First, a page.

Pay for Performance
When David Hayes offered employees the chance to take lower salaries in exchange for potentially higher bonuses based on performance, he wasn't sure how they'd take it. But when 75 percent of the eligible workers at Skyline Construction in San Francisco opted for the lowest salary combined with the highest bonus, Hayes had his answer. "It was incredibly well-received," says the 44-year-old founder and CEO. It helped Skyline, too: After two years, sales had climbed from $36 million to $71 million, while costs as a percentage of sales shrank. This year, the company projects sales of more than $100 million.
Pay for performance is a growing phenomenon, according to a Hewitt Associates study that found employee pay raises inching up an average of 3.8 percent in 2008, maintaining the tepid growth of the last few years. Bonuses based on performance, meanwhile, were set to hit a record high this year of 12 percent, as a percentage of payroll, up from 8.8 percent in 2003. Ninety percent of companies offer at least one broad-based variable pay plan, Hewitt found, up from 80 percent in 2006 and 51 percent in 1991.
Cash-strapped companies unable to afford big raises can use pay for performance to single out their most valuable workers so they can be recognized, rewarded, motivated and retained, explains Manny Avramidis, senior vice president of global human resources at the American Management Association. "It is truly a differentiator in tight times to recognize individuals and pay them a little more than the average. The attention goes a long way, and it's really a cheap way to show that you care."
If you don't do pay for performance correctly, however, it can work against you. Entrepreneurs must make sure they don't inadvertently reward employees for the wrong thing. For instance, if you base bonuses on annual sales, employees may push sales into this year at the expense of next year. "You run the risk that they're selling the future," Avramidis says. You may also alienate employees who feel their bonuses are endangered because other members aren't pulling their weight.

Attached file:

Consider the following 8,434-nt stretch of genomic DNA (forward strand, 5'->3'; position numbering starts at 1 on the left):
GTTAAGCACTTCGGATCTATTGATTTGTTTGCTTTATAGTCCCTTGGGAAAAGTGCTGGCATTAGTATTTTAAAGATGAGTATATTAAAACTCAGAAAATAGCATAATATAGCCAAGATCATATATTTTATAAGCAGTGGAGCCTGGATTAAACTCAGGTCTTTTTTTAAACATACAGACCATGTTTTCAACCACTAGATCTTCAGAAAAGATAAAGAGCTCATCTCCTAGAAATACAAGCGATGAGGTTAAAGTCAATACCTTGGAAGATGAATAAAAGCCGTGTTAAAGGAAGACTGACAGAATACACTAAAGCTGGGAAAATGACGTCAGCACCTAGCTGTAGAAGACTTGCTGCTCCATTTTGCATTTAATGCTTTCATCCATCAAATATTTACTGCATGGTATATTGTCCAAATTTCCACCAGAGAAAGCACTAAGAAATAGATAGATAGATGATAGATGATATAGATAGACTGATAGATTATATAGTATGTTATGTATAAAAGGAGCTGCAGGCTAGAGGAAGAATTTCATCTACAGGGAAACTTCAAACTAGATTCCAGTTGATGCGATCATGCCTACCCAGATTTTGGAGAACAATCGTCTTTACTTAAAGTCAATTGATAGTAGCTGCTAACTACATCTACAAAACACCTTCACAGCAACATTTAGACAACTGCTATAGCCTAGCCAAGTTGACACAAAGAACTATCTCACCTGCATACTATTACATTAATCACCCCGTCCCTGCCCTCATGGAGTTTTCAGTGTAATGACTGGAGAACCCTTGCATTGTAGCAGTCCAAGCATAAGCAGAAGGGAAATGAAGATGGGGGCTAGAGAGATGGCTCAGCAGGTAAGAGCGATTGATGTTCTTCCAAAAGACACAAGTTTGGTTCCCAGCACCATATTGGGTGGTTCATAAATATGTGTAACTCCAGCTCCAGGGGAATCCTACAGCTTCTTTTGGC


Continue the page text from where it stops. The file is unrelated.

To avoid problems, make sure your plan fits your goals and that you carefully define performance. Team-based companies, for instance, should reward teams rather than individuals. To keep employees from selling the future, consider dual programs that reward for one-, two- or three-year periods. Monitor results and tweak plans as you go. Hayes spent most of the first two years modifying various details before he got big dividends.
Next, Hayes hopes to expand pay for performance beyond sales and project management employees to operations personnel. That will require new ways to measure performance, but he's anxious to get the rest of his 67 employees on a similar pay schedule. Says Hayes, "We're hoping to capture that same lightning in a bottle on the operational side."Mark Henricks writes on business and technology for leading publications and is author of Not Just a Living.